Facebook ranks as one of the biggest influences of soft-technology on society in the recent past.
What began as an innocent attempt at a social networking site is now a phenomenon whose impacts are as wide as they are deep.
It has created life-long friendships and marriages, and destroyed others with the same intensity. It reduces our work-place productivity by almost half and keeps us in touch with all the gossip, innuendo, truths and half-truths about our friends and acquaintances, who’s in, who’s out, who’s down and who’s not.
As we marvel or sneer at it, we cannot help but notice the different types of online persona that Facebook has brought out.
The Comment it all Facebooker
John has commented on your status! John likes your status! John likes your relationship status! John commented on your wall post!
He comments on everybody’s wall, photo and status update. While this person may be helpful at times, his comments, which are available all the time, are downright irritating.
The Insecure booby
This one is so obsessed with updating his profile statement and, if in two minutes no one has commented, he goes on to change it. If no one comments, he will indicate so many times that he likes or unlikes his update, severally commenting on it.
Such a person is looking for acceptance and love on the web, soft love. While he can be a source of fun and entertainment, this type too, is a bother. To make it worse, such Facebookers never know what to say, when and where.
The Facebook Fossil
She’s dead and buried. Her ideology is the exact anti-thesis of the insecure person upstairs. She last updated her status when she joined Facebook a year ago.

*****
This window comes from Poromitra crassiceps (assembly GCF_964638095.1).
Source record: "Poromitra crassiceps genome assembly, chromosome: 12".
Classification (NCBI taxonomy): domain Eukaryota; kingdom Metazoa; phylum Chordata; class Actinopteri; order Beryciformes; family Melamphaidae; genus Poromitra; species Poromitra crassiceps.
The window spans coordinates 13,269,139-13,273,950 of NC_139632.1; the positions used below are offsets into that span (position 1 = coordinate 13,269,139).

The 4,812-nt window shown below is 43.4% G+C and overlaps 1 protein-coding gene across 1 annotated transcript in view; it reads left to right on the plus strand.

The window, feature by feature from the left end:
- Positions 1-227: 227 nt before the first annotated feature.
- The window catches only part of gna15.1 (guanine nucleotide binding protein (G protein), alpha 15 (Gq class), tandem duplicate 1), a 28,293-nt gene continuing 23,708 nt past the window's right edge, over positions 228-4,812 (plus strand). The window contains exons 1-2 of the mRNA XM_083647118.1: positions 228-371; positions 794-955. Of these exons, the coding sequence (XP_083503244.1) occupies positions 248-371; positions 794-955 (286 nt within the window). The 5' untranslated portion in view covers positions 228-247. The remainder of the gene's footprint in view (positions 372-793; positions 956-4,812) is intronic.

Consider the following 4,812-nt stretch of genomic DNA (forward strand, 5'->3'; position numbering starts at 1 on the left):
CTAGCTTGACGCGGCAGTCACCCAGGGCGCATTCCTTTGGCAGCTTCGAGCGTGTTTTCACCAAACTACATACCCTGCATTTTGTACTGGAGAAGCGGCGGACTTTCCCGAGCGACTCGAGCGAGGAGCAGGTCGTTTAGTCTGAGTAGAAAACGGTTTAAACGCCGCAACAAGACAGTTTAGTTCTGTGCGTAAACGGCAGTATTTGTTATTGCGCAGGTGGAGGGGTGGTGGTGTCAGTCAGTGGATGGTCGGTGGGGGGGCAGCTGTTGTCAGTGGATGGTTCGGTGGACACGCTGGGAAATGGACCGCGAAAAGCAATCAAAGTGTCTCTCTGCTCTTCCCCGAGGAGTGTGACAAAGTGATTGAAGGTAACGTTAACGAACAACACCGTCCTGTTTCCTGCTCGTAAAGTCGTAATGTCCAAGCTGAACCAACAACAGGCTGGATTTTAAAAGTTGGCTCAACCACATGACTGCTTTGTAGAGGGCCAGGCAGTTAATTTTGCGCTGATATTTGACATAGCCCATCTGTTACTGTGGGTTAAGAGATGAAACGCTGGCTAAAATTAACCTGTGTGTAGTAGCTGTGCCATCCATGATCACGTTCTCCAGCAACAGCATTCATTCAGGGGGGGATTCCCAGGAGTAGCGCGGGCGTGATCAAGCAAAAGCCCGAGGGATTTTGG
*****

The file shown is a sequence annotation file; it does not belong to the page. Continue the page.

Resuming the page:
Well, as much as she does not really interfere with the lives of others, she is seriously wasting valuable Internet space.
The Gossip Girl
This type of Facebooker is interesting. She starts a nice story on your wall, comments on it twice, and the third comment always reads “Check your inbox!” Leaves those of us who are curious yearning for access to others’ inboxes and wishing they were accessible to the public.
This type is scary. She has up to 2,000 unknown friends, and she too, is unknown. Her relationship status is always ‘engaged’ or ‘married’, and every two or three hours, she ends her ‘marriages’ and ‘engagements’ and it becomes ‘complicated’.
One defining feature for this one is her profile picture, usually Beyonce or Rihanna, or some sex symbol that says “Come hither”.
Men are always asking for her photo, but she is always quick to divert the line of conversation or ignore it. She is always young and single, has the ‘right’ taste of music and movies.
This one’s a dreamer. He has photos of Parliament, State House or Capitol Hill as his profile picture. They parade themselves as servants of the people by commenting on weighty matters like local politics and Darfur.
The Forceosis Facebooker
Forceosis is a Facebook disease or disorder which causes people to force themselves onto the lives of others by any means necessary. This type is your ‘friend’ although you have never met him.
He includes you in his best friends’ list and indulges you in all sorts of discussions, personal and otherwise. The only remedy is to block this stalker from your wall.
The phantom groupers
Well, like the phantom, we never know what they will use Facebook for. They sell wares and business plans, seek votes for some noble cause, raise a controversial question about you (Like “Would Nelson look good in tights?”), preach about the second coming of Jesus and teach you how to kiss
The Stone-Age Facebooker
Most of us started here, or are here. This is the real user of Facebook and simply uses it to connect to friends and family and meet new people. This type updates status once in a while and knows when and on what to comment.